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No Progress Made Towards Funding Allston’s West Station

By Hannah Natanson, Crimson Staff Writer

It remains unclear whether Boston University will follow through with funding a third of West Station in Allston alongside Harvard and the state government.

Announced in September 2014, West Station, a new commuter rail station to be built on Harvard-owned land, will connect Allston to an existing commuter rail line. Harvard and the state government each agreed at the time and remain committed to cover one third of the cost of the $25 million project, but the Massachusetts Department of Transportation was unable to secure a third party to provide the rest of the funding.

In a September 2014 letter to then-Massachusetts Governor Deval L. Patrick ’78 obtained by the Boston Globe, BU President Robert A. Brown wrote that the university was “prepared to help fund the construction of West Station” pending further discussion and an agreement that would prevent cars and buses from using BU’s West Campus to reach the station. No agreement was ever finalized between BU and the state.

“It was very brazen of BU to write the letter that they wrote,” said Allston resident Richard Parr ’01. “I don’t think the state should agree to the conditions that BU wanted to put on their money.” He added that West Station is “really important” to the neighborhood and the region, and said BU “shouldn’t get a veto on something this important.”

In March 2015, after the Globe published an article on the BU president’s letter, BU spokesperson Colin D. Riley told The Crimson that BU and the state needed to further discuss the impact West Station might have on surrounding neighborhoods before making any official agreement. Since then, little progress has been made.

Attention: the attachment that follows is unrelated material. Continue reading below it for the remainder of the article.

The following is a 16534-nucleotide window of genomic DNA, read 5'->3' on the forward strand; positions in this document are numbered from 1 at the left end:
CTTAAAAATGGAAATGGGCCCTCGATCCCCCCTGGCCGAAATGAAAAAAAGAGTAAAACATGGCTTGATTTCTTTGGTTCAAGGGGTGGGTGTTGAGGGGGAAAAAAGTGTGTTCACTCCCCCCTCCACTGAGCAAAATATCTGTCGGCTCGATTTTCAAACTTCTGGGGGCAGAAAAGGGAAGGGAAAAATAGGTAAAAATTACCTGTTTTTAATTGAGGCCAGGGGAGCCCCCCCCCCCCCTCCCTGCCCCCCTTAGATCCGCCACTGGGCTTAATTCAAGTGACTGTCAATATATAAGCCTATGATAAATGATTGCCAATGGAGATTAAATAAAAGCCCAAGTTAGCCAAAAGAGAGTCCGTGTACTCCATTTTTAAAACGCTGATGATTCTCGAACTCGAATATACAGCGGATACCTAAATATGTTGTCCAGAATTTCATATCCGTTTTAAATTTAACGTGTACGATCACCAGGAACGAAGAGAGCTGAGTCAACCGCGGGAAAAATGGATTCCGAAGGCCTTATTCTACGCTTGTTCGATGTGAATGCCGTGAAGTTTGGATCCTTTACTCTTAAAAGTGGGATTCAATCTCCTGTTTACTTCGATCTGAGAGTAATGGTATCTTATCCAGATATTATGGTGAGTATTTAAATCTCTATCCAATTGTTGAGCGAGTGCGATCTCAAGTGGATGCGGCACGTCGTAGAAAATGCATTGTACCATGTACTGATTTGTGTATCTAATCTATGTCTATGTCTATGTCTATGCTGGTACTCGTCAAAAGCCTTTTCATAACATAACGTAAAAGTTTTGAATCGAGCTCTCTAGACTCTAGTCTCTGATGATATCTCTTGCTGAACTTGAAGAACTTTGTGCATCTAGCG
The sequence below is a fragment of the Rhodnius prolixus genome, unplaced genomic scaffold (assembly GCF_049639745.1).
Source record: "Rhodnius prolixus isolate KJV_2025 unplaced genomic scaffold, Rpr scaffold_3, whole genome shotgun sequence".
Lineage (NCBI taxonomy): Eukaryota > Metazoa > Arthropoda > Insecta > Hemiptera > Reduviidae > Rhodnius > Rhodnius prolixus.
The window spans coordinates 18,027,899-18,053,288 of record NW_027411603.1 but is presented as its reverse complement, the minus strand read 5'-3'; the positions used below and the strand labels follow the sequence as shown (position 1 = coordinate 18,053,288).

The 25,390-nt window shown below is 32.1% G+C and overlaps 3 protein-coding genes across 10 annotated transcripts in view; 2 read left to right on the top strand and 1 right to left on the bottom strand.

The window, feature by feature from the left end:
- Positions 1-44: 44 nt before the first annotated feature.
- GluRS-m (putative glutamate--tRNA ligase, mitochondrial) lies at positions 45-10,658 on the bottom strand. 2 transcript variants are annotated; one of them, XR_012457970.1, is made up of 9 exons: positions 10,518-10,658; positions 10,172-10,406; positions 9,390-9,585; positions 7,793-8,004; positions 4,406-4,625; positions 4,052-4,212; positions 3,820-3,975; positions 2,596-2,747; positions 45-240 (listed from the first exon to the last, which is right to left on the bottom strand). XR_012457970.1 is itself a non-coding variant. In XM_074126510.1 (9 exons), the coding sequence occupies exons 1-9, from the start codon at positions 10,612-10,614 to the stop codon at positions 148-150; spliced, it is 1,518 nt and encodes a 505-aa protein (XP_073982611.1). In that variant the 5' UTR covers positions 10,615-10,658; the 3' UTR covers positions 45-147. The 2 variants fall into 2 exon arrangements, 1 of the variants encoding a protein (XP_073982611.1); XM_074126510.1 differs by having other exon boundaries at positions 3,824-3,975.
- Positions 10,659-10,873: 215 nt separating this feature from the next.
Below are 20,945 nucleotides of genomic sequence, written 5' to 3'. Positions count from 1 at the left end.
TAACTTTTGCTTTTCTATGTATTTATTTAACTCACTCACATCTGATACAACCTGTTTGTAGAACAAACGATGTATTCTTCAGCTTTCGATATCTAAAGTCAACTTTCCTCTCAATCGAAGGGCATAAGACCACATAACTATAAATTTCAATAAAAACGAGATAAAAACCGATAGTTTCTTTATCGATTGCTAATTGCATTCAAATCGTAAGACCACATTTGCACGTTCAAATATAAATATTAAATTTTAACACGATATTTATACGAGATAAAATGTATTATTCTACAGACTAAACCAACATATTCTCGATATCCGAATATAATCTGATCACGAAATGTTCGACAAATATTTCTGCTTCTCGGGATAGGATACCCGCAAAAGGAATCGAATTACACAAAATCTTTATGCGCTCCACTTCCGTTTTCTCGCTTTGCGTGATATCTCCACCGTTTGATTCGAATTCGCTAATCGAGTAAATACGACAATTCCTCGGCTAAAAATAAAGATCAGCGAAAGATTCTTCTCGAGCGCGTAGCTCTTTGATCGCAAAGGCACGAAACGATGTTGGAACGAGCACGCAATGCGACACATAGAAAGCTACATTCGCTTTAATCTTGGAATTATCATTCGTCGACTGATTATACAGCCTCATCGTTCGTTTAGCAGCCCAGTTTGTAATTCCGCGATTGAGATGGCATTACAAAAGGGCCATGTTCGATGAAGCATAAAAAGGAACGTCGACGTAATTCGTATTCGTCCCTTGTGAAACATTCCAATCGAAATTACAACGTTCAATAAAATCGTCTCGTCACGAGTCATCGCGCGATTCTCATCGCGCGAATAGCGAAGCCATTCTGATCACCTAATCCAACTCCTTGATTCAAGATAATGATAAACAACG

“We have not been involved in any recent conversations regarding funding West Station, and we don’t expect any to take place in the near future,” Riley wrote in an emailed statement Wednesday. “Right now, our focus is on the public task force process convened by MassDOT.… It is premature to discuss the design, cost, and funding of West Station.”

MassDOT assembled the Allston Interstate 90 Interchange Task Force, comprising Harvard and BU affiliates, city officials, and Allstonians, in April 2014. The task force is charged with advising the state on West Station and the $260 million Mass. Turnpike realignment project, which proposes to straighten I-90 over the Harvard-owned Beacon Park Railyard. Construction on both projects is slated to begin in 2017.

Though the Turnpike task force is intended, in part, to give local residents a voice in the planning process, Parr expressed frustration with what he said was a lack of transparency.

“We do have a task force that includes Allston residents, [but] the problem with it is that we’re all well aware that… if Harvard wants to have a conversation with MassDOT, it can go have a private conversation with MassDOT,” Parr said. “[When] we come to these public meetings where everyone gathers, they say very little about their plans.”

Parr also said Harvard should consider funding “the entire thing itself,” in conjunction with the state, if BU ultimately backs out of its promise to help pay for West Station.

University spokesperson Brigid O’Rourke declined to comment on Parr’s suggestion.

“Harvard has long supported the inclusion of West Station in the project and has committed to participate in the funding,” Kevin Casey, Harvard’s associate vice president for public affairs and communications, wrote in an emailed statement, describing the ongoing task force discussions as “very constructive.”

—Staff writer Hannah Natanson can be reached at Follow her on Twitter @hannah_natanson.

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